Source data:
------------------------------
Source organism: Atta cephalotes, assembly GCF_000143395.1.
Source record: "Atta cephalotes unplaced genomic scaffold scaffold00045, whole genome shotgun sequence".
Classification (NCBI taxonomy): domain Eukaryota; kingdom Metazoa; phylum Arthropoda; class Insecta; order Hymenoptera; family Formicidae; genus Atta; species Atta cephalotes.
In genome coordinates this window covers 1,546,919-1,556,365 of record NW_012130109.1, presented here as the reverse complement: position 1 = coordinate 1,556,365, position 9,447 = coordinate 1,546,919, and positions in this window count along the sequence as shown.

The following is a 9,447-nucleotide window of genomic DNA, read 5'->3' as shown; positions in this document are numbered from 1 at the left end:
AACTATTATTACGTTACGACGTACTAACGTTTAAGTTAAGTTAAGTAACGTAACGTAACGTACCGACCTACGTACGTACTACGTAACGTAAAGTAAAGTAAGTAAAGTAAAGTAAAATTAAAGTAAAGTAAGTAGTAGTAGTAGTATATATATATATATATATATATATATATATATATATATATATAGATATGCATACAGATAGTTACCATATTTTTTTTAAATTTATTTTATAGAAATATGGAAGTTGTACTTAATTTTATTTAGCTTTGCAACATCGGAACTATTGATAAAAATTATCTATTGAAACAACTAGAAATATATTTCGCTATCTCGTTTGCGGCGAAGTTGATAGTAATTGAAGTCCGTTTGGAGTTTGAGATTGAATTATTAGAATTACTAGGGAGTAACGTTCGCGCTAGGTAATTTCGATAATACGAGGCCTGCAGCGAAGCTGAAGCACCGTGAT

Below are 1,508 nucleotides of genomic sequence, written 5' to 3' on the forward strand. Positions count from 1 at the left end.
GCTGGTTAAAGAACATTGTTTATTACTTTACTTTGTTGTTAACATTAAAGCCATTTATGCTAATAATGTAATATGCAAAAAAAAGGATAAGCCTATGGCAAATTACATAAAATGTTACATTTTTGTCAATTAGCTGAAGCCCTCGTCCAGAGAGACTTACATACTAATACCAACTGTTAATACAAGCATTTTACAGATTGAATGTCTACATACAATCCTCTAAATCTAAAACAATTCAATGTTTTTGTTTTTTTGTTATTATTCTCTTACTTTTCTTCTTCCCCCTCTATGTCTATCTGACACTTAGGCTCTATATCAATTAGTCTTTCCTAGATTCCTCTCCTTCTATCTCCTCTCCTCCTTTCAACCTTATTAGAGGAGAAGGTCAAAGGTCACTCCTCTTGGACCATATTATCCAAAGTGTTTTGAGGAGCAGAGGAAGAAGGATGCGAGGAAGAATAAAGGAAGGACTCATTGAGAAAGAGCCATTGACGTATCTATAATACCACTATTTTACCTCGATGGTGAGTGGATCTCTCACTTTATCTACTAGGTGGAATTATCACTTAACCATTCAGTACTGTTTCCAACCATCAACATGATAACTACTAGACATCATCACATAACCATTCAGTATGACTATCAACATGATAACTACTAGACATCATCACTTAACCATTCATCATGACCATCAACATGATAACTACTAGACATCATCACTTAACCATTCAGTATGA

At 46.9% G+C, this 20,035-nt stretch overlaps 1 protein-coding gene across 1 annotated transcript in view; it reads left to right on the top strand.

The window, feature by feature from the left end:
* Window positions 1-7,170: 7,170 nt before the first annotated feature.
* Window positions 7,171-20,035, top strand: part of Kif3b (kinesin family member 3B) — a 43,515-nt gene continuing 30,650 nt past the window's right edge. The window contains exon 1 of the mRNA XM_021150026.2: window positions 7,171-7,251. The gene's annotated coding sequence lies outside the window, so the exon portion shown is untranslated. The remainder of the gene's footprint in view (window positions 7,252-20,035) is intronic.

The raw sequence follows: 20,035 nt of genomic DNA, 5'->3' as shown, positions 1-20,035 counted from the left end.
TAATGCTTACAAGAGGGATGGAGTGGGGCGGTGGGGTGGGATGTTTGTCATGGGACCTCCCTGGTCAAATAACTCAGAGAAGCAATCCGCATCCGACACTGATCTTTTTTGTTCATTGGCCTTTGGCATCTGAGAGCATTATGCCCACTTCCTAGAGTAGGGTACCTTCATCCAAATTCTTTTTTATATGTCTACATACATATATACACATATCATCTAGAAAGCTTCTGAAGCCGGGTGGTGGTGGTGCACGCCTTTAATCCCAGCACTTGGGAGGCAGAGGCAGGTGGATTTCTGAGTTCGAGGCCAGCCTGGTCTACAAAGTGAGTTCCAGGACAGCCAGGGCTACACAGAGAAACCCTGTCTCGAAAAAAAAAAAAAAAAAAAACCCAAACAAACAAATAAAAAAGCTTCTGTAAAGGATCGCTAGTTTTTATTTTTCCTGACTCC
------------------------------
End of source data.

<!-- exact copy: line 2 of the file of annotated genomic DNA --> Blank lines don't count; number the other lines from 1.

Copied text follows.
Source record: "Atta cephalotes unplaced genomic scaffold scaffold00045, whole genome shotgun sequence".